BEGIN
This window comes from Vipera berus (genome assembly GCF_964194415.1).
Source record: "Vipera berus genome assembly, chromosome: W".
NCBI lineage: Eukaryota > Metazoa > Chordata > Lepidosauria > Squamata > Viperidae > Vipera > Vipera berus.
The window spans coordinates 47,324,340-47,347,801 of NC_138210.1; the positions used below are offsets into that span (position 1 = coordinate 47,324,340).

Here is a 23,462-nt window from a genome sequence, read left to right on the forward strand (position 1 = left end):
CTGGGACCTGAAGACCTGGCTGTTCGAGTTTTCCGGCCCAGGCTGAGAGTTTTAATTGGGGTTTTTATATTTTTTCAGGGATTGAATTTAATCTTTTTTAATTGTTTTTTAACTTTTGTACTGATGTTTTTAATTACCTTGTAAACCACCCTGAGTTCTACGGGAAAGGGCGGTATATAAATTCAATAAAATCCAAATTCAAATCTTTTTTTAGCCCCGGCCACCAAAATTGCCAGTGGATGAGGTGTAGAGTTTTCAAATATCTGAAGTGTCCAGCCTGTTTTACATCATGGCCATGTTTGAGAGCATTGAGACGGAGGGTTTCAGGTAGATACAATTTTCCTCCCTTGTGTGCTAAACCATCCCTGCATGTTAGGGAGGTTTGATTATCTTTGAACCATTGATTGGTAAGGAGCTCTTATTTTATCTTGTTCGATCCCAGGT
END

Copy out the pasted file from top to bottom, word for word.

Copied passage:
This window comes from Vipera berus (genome assembly GCF_964194415.1).
Source record: "Vipera berus genome assembly, chromosome: W".
NCBI lineage: Eukaryota > Metazoa > Chordata > Lepidosauria > Squamata > Viperidae > Vipera > Vipera berus.
The window spans coordinates 47,324,340-47,347,801 of NC_138210.1; the positions used below are offsets into that span (position 1 = coordinate 47,324,340).

Here is a 23,462-nt window from a genome sequence, read left to right on the forward strand (position 1 = left end):
CTGGGACCTGAAGACCTGGCTGTTCGAGTTTTCCGGCCCAGGCTGAGAGTTTTAATTGGGGTTTTTATATTTTTTCAGGGATTGAATTTAATCTTTTTTAATTGTTTTTTAACTTTTGTACTGATGTTTTTAATTACCTTGTAAACCACCCTGAGTTCTACGGGAAAGGGCGGTATATAAATTCAATAAAATCCAAATTCAAATCTTTTTTTAGCCCCGGCCACCAAAATTGCCAGTGGATGAGGTGTAGAGTTTTCAAATATCTGAAGTGTCCAGCCTGTTTTACATCATGGCCATGTTTGAGAGCATTGAGACGGAGGGTTTCAGGTAGATACAATTTTCCTCCCTTGTGTGCTAAACCATCCCTGCATGTTAGGGAGGTTTGATTATCTTTGAACCATTGATTGGTAAGGAGCTCTTATTTTATCTTGTTCGATCCCAGGT